When you compare yourself to others, you will ALWAYS lose. When you use the world’s standards to evaluate your desirability, you will always lose. When you use the world’s standards to find security, you will always lose. AND WHEN YOU ASK THE OPPOSITE SEX THIS QUESTION, and expect him or her to evaluate you based on worldly standards, you will BOTH lose.

Take at look at this cycle:
1- Why do you like me? (the girl is using worldly standards)
2- The guy thinks she’s pretty (the girl got her wish and got judged by worldly standards)
3- Someone prettier comes along (the girl loses and feels insecure)
4- She then gets angry at the guy (she blames him for using worldly standards to judge her)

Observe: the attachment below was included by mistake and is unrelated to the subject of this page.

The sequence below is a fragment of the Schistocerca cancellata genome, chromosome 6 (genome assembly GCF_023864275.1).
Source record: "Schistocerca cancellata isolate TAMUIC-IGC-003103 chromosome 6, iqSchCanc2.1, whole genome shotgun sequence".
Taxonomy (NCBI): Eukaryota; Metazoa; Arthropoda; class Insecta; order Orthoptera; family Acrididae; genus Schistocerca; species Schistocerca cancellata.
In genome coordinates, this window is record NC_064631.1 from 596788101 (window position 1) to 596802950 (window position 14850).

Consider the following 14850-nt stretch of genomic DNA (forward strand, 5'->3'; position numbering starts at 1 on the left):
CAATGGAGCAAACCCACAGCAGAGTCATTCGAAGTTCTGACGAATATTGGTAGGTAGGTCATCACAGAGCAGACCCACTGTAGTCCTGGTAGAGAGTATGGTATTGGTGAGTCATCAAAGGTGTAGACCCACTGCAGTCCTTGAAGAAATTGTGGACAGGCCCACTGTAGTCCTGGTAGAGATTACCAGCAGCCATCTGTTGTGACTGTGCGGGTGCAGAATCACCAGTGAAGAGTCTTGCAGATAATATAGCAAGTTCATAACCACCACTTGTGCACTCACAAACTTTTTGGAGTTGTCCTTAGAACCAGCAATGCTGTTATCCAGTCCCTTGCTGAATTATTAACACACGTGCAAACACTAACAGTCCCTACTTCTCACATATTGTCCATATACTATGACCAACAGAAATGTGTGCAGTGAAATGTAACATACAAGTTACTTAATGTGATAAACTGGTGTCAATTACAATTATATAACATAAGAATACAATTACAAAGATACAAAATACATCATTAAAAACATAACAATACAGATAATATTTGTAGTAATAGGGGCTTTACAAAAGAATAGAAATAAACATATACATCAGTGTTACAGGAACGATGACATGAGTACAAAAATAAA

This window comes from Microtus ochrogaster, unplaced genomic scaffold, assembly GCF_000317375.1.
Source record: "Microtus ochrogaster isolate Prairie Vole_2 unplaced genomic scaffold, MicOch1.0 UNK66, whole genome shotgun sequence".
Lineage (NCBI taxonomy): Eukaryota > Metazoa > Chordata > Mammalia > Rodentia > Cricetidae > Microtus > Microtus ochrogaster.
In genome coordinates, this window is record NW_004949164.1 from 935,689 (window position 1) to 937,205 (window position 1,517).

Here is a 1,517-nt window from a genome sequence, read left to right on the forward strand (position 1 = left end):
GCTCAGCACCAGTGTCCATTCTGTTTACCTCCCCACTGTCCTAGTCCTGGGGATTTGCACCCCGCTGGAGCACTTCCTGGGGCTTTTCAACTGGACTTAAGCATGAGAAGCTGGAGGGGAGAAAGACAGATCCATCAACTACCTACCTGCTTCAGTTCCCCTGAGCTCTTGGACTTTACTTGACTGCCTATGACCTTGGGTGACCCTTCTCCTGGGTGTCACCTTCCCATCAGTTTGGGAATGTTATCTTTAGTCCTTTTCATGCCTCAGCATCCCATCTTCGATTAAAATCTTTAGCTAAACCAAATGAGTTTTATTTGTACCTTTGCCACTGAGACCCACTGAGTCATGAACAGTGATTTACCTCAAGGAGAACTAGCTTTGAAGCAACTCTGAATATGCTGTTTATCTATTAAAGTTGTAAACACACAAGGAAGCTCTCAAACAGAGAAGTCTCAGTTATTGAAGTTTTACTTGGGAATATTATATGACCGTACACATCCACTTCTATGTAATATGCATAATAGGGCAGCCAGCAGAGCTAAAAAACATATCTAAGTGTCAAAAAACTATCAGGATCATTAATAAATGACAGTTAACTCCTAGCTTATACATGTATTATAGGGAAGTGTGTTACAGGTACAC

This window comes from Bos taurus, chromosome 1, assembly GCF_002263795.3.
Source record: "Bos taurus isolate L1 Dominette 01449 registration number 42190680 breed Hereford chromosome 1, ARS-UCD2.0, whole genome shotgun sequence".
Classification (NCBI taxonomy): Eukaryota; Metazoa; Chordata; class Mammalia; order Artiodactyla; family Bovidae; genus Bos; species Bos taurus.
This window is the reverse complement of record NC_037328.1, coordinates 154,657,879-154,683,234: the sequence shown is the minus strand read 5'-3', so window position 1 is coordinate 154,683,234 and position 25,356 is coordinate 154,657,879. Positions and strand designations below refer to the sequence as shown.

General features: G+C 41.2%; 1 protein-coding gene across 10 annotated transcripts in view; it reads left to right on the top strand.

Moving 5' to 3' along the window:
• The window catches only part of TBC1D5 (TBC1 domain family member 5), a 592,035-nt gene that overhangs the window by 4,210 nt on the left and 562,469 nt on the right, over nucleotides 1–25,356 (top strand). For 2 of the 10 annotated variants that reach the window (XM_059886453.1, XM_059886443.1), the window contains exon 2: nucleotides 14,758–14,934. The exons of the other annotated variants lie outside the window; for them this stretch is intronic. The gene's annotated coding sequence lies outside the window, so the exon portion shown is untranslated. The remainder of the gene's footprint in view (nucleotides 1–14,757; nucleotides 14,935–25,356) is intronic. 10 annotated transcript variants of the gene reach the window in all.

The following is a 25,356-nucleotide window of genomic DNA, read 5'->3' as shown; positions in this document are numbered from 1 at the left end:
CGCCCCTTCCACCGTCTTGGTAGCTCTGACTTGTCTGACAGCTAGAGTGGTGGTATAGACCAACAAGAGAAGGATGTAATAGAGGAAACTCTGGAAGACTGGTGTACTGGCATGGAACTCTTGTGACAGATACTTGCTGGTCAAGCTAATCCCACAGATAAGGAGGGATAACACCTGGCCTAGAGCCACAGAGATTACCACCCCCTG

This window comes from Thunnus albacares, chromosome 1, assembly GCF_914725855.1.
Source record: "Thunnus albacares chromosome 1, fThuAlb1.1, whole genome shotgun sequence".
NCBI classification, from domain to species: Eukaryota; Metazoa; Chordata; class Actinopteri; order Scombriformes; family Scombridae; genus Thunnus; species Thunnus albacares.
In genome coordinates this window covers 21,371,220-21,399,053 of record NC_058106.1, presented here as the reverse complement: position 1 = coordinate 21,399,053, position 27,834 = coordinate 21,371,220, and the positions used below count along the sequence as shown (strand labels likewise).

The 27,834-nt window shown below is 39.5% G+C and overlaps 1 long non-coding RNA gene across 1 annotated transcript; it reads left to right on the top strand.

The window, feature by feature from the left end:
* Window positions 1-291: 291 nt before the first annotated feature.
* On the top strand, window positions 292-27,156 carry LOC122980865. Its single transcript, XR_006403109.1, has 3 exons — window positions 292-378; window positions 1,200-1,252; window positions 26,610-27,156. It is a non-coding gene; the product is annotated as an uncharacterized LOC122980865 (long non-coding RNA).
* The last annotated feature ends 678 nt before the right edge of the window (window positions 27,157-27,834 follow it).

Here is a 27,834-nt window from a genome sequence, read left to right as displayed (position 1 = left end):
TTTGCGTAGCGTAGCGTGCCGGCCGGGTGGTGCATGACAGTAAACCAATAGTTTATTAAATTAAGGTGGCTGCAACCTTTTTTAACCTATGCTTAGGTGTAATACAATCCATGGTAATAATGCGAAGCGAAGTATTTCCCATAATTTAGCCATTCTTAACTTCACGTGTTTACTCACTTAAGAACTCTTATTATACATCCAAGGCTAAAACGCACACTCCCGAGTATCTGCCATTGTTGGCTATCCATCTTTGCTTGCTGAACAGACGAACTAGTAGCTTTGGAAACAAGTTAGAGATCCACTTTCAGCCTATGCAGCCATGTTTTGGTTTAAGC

5- She then looks for a guy who has lower standards, or improves herself to fit that standard
6- Repeat step 1


The solution? Stop judging yourself and evaluating yourself using worldly standards. Instead, judge yourself based on the Gospel of the Lord Jesus Christ. You are valuable not because you’re rich or funny or successful, BUT BECAUSE THE GOD WHO CREATED THE UNIVERSE DEEMED YOU VALUABLE ENOUGH TO BEAR THE CROSS OF CALVARY. We are sinners, deserving of wrath, yet received grace from God when we repent of our sins! How does that change things when it comes to our relationships? Well, for starters, we realize that we do not and will never deserve a spouse. We will never deserve receiving another human being as a gift, to love us despite our sinfulness. AND YET GOD BECAME MAN TO LOVE US AS ANOTHER HUMAN BEING. The result is humility. Not pride. We won’t feel that we deserve to be loved, and yet will receive love with a humble and grateful heart!